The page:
Groundbreaking new research has shed light on what was otherwise a medical mystery, and the results could change the way we look at both Alzheimer’s and dental health. It also means a cure and prevention for this disease may be just around the corner.

As reported across multiple media outlets, and explained well in the New Scientist, the cause of Alzheimer’s has been identified as Porphyromonas gingivalis. Dentists know this bacteria all too well – it is one of the most common types of bacteria responsible for chronic gum disease.

Porphyromonas Gingivalis and Dental Health

Porphyromonas gingivalis is often the most likely contributor to chronic periodontitis, an infection that causes gum and tooth decay and may lead to tooth loss. During your dental exam, one of the reasons we check for bleeding gums is because gums that bleed during brushing or flossing are often in the early stages of an infection – potentially with this porphyromonas gingivalis bacteria.

Regular dental cleanings and treatments can both eliminate and prevent this bacteria buildup. It is a critical tool for protecting your smile and improving your long term dental health.

How Poor Dental Care May Contribute to Alzheimer’s Disease

The idea that good dental hygiene contributes to long term health is not new. Indeed, study after study over the past many decades has linked better dental health to better overall health, with those that care for their teeth more likely to live longer and healthier lives.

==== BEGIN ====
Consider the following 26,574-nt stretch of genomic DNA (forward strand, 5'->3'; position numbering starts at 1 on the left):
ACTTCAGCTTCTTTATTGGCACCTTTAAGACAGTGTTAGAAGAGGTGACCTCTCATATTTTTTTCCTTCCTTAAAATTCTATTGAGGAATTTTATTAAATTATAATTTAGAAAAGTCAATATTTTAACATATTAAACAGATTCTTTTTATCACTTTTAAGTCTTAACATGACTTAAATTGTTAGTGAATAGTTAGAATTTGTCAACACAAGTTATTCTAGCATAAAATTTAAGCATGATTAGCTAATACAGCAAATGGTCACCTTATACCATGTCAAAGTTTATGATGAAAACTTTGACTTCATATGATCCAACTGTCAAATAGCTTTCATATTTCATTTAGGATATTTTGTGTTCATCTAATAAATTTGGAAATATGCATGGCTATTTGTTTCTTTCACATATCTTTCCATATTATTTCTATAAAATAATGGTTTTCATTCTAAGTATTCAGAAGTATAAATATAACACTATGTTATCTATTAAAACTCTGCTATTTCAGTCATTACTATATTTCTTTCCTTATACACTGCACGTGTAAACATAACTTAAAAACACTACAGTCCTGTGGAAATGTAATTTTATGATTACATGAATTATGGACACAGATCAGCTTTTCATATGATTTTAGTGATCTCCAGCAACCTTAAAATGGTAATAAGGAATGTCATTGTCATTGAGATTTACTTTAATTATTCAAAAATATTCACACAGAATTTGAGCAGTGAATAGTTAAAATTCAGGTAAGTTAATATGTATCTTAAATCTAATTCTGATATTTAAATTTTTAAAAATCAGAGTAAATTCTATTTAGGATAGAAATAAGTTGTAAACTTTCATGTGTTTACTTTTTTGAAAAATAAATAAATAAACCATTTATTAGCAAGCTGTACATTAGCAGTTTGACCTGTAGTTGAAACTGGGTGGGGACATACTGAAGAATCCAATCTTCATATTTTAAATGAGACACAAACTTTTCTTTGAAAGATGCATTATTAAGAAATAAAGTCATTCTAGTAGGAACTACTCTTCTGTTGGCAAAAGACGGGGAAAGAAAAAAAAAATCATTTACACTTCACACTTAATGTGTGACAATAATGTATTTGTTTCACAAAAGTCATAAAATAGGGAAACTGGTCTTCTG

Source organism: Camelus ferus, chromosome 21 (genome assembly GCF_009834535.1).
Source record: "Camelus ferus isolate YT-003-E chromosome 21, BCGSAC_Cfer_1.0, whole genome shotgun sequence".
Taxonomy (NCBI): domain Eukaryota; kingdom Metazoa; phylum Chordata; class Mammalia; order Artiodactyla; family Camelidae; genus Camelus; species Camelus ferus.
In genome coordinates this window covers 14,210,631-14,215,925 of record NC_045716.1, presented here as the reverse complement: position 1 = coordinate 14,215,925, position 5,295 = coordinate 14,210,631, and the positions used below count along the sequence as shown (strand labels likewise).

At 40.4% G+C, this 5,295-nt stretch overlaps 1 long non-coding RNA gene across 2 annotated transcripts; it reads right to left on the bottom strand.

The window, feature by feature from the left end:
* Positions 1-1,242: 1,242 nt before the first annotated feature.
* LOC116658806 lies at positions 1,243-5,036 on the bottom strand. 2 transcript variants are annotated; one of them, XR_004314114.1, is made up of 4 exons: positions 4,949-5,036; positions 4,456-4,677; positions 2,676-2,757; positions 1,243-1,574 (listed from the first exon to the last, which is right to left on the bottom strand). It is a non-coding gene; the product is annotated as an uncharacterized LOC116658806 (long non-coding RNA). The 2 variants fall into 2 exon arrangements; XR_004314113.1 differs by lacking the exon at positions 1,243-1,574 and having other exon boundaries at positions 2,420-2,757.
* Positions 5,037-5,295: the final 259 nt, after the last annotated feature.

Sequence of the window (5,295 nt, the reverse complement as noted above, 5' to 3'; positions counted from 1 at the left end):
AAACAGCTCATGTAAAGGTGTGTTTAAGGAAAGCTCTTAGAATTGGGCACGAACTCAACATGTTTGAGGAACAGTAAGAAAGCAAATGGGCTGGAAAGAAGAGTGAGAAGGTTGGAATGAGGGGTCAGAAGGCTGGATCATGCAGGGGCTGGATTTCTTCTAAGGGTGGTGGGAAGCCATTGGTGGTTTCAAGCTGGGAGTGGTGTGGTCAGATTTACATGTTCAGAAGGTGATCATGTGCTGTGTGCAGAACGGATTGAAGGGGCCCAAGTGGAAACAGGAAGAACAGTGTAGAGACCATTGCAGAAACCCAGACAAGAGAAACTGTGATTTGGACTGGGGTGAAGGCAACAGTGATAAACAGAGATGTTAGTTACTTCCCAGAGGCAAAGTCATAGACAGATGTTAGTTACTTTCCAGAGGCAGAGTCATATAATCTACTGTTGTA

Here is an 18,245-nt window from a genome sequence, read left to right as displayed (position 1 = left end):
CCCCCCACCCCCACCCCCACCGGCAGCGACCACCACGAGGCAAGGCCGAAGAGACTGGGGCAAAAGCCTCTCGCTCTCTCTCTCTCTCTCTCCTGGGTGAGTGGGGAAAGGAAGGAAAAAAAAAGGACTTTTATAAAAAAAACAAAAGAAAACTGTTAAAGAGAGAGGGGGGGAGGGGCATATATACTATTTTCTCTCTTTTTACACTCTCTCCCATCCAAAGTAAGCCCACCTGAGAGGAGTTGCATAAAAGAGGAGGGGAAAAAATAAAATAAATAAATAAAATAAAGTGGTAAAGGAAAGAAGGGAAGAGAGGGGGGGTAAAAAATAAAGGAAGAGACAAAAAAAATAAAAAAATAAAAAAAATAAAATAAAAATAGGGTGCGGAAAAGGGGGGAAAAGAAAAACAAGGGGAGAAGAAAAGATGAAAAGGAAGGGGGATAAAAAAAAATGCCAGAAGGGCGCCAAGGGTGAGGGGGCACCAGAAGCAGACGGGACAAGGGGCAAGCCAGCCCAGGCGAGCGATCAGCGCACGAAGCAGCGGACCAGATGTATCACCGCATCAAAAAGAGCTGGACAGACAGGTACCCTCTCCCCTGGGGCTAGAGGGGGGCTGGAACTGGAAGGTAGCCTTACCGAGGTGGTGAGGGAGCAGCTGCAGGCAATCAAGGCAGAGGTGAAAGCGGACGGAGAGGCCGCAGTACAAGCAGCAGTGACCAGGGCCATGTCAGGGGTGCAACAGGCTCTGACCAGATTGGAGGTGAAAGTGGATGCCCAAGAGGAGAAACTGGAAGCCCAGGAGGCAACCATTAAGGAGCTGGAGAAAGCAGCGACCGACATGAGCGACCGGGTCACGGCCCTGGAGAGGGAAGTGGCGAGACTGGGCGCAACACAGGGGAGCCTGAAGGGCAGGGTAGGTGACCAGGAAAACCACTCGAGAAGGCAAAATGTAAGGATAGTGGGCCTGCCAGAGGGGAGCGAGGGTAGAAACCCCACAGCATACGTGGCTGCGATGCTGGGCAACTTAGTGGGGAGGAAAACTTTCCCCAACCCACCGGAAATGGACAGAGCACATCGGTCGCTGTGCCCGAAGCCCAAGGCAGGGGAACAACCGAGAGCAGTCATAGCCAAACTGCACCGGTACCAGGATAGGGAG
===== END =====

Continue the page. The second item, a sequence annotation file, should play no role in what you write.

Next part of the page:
But this more definitive link to Alzheimer’s is a new one, and something that may change the way we look at oral hygiene. It was previously believed that Alzheimer’s was caused by a plaque buildup in the brain, and scientists were looking for potential reasons for that plaque buildup (known as amyloid plaques).

What made this complicated is that there were many people that had plaque buildup without any signs of dementia. But scientists now believe that the plaque may not be the cause of Alzheimer’s, but rather a defense mechanism your brain uses to protect itself from the dangerous bacteria. Recent studies have confirmed that not only does porphyromonas gingivalis pass through the blood/brain barrier – it also affects the exact regions of the brain that are linked to Alzheimer’s.

What This Means for the Future

Although the idea that poor dental hygiene may cause Alzheimer’s Disease is a scary one, this can only be seen as good news. If the link between porphyromonas gingivalis and Alzheimer’s continues to be confirmed, scientists may be able to develop a vaccine to prevent against Alzheimer’s, and maybe even a potential cure for those that are already affected.

It also confirms that regular dental cleanings and exams are not just for “dental health.” They’re for all health. That is why it is so important to follow the advice of Dr. Chen and Dr. Skelton, schedule your dental care, and make sure that you are taking care of your smile.